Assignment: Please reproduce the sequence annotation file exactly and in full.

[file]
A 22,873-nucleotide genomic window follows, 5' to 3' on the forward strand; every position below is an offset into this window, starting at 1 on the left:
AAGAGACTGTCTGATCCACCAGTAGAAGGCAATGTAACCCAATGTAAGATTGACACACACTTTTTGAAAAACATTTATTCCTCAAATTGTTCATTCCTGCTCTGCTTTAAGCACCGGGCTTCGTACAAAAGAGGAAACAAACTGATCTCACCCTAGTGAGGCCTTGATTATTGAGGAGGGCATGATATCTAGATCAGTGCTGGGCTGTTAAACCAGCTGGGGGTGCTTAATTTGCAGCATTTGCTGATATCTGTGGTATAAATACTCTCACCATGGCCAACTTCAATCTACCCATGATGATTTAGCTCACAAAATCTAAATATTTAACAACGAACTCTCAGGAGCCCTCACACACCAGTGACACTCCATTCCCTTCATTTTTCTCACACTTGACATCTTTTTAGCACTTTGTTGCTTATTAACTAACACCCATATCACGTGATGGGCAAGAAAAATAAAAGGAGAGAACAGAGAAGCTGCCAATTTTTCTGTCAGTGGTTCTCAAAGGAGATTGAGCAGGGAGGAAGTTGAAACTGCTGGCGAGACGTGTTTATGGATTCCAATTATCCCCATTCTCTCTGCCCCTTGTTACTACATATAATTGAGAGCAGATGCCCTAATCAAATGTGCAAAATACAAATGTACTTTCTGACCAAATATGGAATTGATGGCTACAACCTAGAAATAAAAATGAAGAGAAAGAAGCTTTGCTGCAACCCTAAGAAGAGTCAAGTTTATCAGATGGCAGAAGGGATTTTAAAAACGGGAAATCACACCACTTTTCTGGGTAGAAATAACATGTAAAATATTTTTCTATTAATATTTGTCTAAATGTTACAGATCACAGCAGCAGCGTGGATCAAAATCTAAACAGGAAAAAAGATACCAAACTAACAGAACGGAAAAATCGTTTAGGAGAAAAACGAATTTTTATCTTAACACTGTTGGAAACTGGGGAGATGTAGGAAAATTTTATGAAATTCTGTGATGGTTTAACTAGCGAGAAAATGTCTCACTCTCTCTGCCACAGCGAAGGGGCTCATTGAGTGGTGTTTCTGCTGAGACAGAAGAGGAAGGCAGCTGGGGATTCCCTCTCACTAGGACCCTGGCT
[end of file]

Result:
A 22,873-nucleotide genomic window follows, 5' to 3' on the forward strand; every position below is an offset into this window, starting at 1 on the left:
AAGAGACTGTCTGATCCACCAGTAGAAGGCAATGTAACCCAATGTAAGATTGACACACACTTTTTGAAAAACATTTATTCCTCAAATTGTTCATTCCTGCTCTGCTTTAAGCACCGGGCTTCGTACAAAAGAGGAAACAAACTGATCTCACCCTAGTGAGGCCTTGATTATTGAGGAGGGCATGATATCTAGATCAGTGCTGGGCTGTTAAACCAGCTGGGGGTGCTTAATTTGCAGCATTTGCTGATATCTGTGGTATAAATACTCTCACCATGGCCAACTTCAATCTACCCATGATGATTTAGCTCACAAAATCTAAATATTTAACAACGAACTCTCAGGAGCCCTCACACACCAGTGACACTCCATTCCCTTCATTTTTCTCACACTTGACATCTTTTTAGCACTTTGTTGCTTATTAACTAACACCCATATCACGTGATGGGCAAGAAAAATAAAAGGAGAGAACAGAGAAGCTGCCAATTTTTCTGTCAGTGGTTCTCAAAGGAGATTGAGCAGGGAGGAAGTTGAAACTGCTGGCGAGACGTGTTTATGGATTCCAATTATCCCCATTCTCTCTGCCCCTTGTTACTACATATAATTGAGAGCAGATGCCCTAATCAAATGTGCAAAATACAAATGTACTTTCTGACCAAATATGGAATTGATGGCTACAACCTAGAAATAAAAATGAAGAGAAAGAAGCTTTGCTGCAACCCTAAGAAGAGTCAAGTTTATCAGATGGCAGAAGGGATTTTAAAAACGGGAAATCACACCACTTTTCTGGGTAGAAATAACATGTAAAATATTTTTCTATTAATATTTGTCTAAATGTTACAGATCACAGCAGCAGCGTGGATCAAAATCTAAACAGGAAAAAAGATACCAAACTAACAGAACGGAAAAATCGTTTAGGAGAAAAACGAATTTTTATCTTAACACTGTTGGAAACTGGGGAGATGTAGGAAAATTTTATGAAATTCTGTGATGGTTTAACTAGCGAGAAAATGTCTCACTCTCTCTGCCACAGCGAAGGGGCTCATTGAGTGGTGTTTCTGCTGAGACAGAAGAGGAAGGCAGCTGGGGATTCCCTCTCACTAGGACCCTGGCT